The current Pennsylvania Sire Stakes Horse of the Year, Dancinwiththestarz recently retired after a tendon injury in the Jugette last year ended her racing career.
Her connections were and still remain jubilant Dancinwiththestarz collected the trophy as Pennsylvania’s Sire Stakes Horse of the Year, but the fancy hardware will assuage the bitter disappointment of their world champion not ever returning to the track.
“She was in training up until Sunday, April 10,” explained Wendy Springs, who co-owns the 4-year-old mare with her husband Skip and Shannon Brott. “She sustained a tendon injury last fall during the Jugette and we were bringing her back slowly, but the leg was not able to hold up, so consequently our hopes and dreams of returning her to the races have been totally abolished.
“I’m accepting it now, but you didn’t want to be around us on Sunday or Monday,” she continued. “Today we are rationalizing it and in fact, on Monday we put her on a trailer headed to Blue Chip Farms and she was covered by Rock N Roll Heaven (2010 Horse of the Year).”
The NJ-bred daughter of Four Starzzz Shark and So Western was purchased by her connections for $39,000 at the 2008 Standardbred Horse Sale in Harrisburg, Pa. The filly, who was conditioned by Mark Harder for the last nine starts of her career and was previously trained by John Stark, Jr., is a half sister to the 2003 Sweetheart victress So Artsi and enters her second career with a lifetime record of 26-16-6-2 and a bank account of $918,615.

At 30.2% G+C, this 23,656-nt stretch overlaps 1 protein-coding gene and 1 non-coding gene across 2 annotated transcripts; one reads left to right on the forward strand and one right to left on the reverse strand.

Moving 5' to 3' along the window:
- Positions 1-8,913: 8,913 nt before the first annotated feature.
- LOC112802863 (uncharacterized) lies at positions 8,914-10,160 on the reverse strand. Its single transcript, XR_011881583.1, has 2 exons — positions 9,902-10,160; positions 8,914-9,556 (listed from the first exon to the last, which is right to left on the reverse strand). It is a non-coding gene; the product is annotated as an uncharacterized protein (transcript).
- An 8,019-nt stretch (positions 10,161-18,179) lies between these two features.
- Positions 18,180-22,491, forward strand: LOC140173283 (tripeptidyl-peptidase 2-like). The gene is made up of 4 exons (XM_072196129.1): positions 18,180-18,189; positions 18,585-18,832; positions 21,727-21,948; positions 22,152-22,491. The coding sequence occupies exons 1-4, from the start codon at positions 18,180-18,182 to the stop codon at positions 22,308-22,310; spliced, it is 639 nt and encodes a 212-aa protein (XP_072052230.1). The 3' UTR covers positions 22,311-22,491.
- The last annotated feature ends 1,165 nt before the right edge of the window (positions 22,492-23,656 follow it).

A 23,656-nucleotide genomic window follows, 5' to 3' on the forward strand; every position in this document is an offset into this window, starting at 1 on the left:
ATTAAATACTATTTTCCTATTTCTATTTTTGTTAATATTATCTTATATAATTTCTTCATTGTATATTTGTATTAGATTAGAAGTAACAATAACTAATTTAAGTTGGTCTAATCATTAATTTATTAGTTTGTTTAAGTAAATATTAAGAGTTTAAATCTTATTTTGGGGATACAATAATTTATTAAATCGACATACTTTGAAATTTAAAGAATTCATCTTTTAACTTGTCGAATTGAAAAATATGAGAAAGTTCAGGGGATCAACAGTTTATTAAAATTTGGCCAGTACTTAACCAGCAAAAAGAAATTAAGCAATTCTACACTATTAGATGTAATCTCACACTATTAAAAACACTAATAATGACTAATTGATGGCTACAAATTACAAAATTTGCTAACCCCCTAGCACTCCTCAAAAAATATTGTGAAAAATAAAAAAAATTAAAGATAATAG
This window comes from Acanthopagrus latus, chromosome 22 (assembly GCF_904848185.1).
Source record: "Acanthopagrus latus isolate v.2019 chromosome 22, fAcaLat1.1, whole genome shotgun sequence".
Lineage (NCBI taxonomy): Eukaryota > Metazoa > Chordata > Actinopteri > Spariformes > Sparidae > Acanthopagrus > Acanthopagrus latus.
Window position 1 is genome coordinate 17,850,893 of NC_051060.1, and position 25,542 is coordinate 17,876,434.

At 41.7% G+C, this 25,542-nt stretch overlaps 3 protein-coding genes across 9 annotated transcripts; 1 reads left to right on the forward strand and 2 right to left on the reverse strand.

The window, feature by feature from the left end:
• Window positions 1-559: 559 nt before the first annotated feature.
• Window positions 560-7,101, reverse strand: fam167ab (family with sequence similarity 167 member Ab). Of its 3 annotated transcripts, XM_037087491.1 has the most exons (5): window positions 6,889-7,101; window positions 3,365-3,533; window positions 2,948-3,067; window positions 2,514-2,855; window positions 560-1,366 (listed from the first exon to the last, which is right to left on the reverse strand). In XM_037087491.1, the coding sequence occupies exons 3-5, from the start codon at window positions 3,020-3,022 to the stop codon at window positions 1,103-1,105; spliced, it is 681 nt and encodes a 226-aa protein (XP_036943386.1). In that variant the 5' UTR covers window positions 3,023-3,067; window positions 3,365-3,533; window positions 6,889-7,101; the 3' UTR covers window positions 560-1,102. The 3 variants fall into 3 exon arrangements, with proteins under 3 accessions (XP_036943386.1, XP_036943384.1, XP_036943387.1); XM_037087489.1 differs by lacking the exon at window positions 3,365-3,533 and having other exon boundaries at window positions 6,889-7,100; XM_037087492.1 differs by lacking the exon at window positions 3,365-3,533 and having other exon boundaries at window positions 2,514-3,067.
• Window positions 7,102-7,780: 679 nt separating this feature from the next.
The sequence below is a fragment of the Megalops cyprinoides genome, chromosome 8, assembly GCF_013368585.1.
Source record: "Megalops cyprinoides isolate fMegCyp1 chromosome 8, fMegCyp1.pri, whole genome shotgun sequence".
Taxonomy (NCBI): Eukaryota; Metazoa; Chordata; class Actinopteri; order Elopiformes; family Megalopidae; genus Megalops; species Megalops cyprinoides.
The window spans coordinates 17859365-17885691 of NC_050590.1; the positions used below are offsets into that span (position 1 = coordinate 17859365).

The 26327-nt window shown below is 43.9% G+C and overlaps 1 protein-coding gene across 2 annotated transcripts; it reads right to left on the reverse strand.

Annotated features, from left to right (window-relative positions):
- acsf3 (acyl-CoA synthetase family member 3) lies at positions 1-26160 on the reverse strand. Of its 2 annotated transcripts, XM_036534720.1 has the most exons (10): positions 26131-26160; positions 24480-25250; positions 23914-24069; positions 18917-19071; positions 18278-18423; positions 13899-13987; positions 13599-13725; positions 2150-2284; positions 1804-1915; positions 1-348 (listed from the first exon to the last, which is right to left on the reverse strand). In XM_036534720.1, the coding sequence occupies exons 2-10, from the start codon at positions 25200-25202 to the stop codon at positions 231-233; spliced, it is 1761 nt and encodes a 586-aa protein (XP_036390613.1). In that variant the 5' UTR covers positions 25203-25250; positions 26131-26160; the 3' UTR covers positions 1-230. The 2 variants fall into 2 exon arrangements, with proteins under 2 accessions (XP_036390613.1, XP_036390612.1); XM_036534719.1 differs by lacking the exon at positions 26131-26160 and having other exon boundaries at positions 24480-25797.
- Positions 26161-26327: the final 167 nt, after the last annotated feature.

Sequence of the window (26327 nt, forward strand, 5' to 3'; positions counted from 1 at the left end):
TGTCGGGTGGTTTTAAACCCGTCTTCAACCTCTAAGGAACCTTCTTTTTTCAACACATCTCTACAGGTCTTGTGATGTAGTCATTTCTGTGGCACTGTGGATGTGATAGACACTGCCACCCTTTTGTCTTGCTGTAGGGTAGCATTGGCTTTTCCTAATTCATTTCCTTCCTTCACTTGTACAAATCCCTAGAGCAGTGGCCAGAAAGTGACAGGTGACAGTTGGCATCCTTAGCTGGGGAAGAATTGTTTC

PA Sire Stake Victor
At two, Dancinwiththestarz triumphed in the $200,000 Pennsylvania Sire Stakes Final at The Meadows and the $105,250 Kindergarten Classic Final at Vernon Downs. Last year, the filly won several Pennsylvania Sire Stakes events, the $30,000 John Simpson Memorial Final at Tioga Downs, a division of the $88,000 Tarport Hap and finished second to this year’s Dan Patch award winner Put On A Show in her Mistletoe Shalee elimination before establishing a new world standard of 1:48.4 on August 7 in the $275,000 final, which she accomplished from the nine hole.
‘Dancin’ as she is known around the barn, headed to Chester Downs to take on Put On A Show once again in the $335,000 Valley Forge on August 22 and once again drew an outside post position (7). After a rough trip she finished second to her rival.
Her next start on September 4 was a hard fought victory in the $200,000 Pennsylvania Sire Stakes Final and she proceeded to finish to Put On A Show once again in the $171,000 Nadia Lobell at The Red Mile after drawing yet another outside post position (7) while the other filly left from the rail.
In what would be her last appearance on the racetrack, Dancin finished third in her first Jugette heat after being hampered by post position nine and slightly interfered with after A and G’s Princess broke stride in the first turn. After she was checked, the filly went off stride and although she spotted the field many lengths strode with purpose on the outside to get herself in the final.
“She got pushed out into the center of the track on the first turn,” remembered Spring. “In order to avoid a collision, Brian (Sears, her driver) see-sawed her and she went off gait for about two strides. When he got her back on gait, but I’m not sure how many lengths the field was ahead of her by, but it was many.